Oh The Holidays

This phrase can mean such different things to different people! To many of us, it’s a cry of excitement, because we love the holiday season and can’t wait for it to get here. For many of us, it’s a cry of dismay, because the holiday season brings with it lots of extra stress, sadness, and/or other versions of distress. And for many, it’s a combination of the two – a sort of love-hate relationship with the holiday season. Regardless of which of these groups we may be in, I think it’s fair to say that the holiday season brings with it an extra dose of stress for most of us, in one way or another.

Trying to identify the sources of this extra stress is a good place to start, in trying to better manage it. This takes a little effort, but it is well worth the investment. The list below may be helpful in identifying ways to reduce your holiday stress.

  • Plan ahead, and schedule carefully. Waiting until the last minute to shop for gifts, to shop for groceries for the big meal, to prepare the big meal, to find something to wear to the party, or to get out those party invitations can generate a great deal of unnecessary stress. Plan ahead, write down your plan, and try to stick to it.
  • Examine your expectations for the holidays – are they realistic? We don’t necessarily have to give up any of the things that we enjoy about the holidays, but we should consider whether our expectations are realistic. Having an enjoyable dinner party is very different from having “the perfect” dinner party. Keep in mind that you should be able to enjoy the festivities, too.
  • Simplify. Maybe you don’t really have to go to all 28 of the holiday parties that you were invited to. Or maybe you don’t really need to have a five-course meal for 50, when your family comes over. These are exaggerations, of course (or at least I hope so), but you get the idea.
  • Whether it’s related to gifts, food, gatherings, decorating, etc., strive for enjoyment…not perfection.
  • Think about what you can and cannot control. This is always big, when it comes to stress. It’s only natural to want to make sure that everything goes smoothly, but there are some things that we simply cannot control. Be flexible.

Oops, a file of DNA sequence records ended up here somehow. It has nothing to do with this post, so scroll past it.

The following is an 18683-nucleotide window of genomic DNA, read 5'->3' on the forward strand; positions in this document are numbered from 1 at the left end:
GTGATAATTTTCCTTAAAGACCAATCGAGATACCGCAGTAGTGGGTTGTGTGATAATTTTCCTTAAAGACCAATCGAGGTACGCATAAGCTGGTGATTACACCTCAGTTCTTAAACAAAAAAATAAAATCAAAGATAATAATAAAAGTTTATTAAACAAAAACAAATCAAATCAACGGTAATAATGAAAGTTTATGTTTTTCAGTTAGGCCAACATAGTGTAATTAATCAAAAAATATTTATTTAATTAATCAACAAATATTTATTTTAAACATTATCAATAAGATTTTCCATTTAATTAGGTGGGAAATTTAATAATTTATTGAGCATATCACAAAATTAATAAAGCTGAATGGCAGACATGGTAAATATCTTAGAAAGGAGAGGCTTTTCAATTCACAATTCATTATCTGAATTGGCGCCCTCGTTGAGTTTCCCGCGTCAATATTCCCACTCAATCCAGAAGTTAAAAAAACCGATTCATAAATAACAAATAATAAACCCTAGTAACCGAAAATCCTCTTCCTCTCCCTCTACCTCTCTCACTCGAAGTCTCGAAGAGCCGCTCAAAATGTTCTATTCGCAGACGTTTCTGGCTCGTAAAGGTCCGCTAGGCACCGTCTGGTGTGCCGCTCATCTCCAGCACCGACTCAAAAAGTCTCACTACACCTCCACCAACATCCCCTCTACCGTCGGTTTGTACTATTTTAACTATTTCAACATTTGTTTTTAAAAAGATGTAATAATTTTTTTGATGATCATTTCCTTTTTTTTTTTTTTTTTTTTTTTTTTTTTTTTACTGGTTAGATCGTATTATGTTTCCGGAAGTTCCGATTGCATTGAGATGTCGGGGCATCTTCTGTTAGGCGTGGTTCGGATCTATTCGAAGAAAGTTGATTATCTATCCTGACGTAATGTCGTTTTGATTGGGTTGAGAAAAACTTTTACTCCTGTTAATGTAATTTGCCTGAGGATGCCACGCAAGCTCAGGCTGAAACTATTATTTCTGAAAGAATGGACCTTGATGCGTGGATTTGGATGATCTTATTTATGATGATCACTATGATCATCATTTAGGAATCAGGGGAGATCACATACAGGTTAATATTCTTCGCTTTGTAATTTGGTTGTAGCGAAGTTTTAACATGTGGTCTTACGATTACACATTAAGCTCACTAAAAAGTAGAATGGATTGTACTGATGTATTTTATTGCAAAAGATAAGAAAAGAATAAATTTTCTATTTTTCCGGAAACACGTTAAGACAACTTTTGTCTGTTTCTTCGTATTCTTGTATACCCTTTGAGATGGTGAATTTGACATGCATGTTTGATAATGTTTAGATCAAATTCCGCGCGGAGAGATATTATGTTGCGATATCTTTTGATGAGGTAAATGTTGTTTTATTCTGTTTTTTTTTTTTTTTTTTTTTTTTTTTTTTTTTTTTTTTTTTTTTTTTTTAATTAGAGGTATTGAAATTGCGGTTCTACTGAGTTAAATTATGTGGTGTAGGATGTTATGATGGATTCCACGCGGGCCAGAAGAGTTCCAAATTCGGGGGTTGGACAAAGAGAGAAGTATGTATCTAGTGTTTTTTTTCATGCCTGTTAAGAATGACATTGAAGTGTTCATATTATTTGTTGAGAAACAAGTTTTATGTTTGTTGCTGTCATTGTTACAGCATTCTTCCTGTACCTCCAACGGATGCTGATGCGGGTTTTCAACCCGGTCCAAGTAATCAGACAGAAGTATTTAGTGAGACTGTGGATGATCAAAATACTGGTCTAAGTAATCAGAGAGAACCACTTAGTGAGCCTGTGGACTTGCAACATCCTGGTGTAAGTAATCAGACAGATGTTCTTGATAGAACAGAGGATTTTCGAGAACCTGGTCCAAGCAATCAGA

• Don’t overschedule yourself.
  • Allow time for yourself. For many of us, no matter how much we enjoy being with friends and family, it’s important to build alone-time into our holiday schedules.
  • Get some rest.
  • Avoid eating too much. (I know…this is really hard to do.)
  • Forgive yourself.
  • Avoid drinking too much.
  • Take time to be thankful.
  • Avoid spending too much. A great dinner party or gift isn’t really so great if it causes you financial stress for months to come. Make a budget and try to stick to it.
  • Allow others to help.
  • If planning a party, ask your guests to let you know about any food allergies when they RSVP. Conversely, if you’re attending a party and have food allergies, let the host know beforehand. An unexpected trip to the hospital can ruin even the best party.
  • Be mindful of your own emotions. Acknowledge your feelings, and reach out to others for support if it’s needed. If you’re in a situation where you don’t have family or friends that are readily accessible, try visiting a place of worship, of your choosing, or volunteering at a charitable program. Both are great ways to meet new people and expand your support system.
  • Accept the need to sometimes say no. People who care about us will understand if we can’t take part in everything that’s going on, especially during this hectic time of year. Know your limits.
  • Forgive others.
  • Be mindful of the dynamics of your relationships, and plan accordingly. For example, don’t plan to stay at a party for five hours if half of the people invited to that party are people that drive you crazy. Or don’t invite both of your once-married friends to the same party if they get into a fight every time they’re together.
  • Be mindful of “loaded” conversation topics, and if you feel the need to go there at all, keep it to a minimum. The holiday party isn’t the time or place to solve the world’s political problems.
  • Be mindful of your party host’s expectations related to things like smoking, consuming alcohol, etc. Some people simply don’t want certain things going on in their homes, and that should be respected.
  • Enjoy yourself.
  • Be alert for signs of the holiday blues, depression, or seasonal affective disorder. If you’ve experienced these before, or if you’ve had recent significant losses in your life, learn about the signs and symptoms of these conditions and seek professional help if needed.

If you’re experiencing difficulty in managing your stress during this holiday season, or with other issues that you would like to discuss, remember that the Employee Assistance Program is here for you. Contact me by phone or email to set up an appointment.

Happy Thanksgiving! Happy Holidays!

Terry Sterry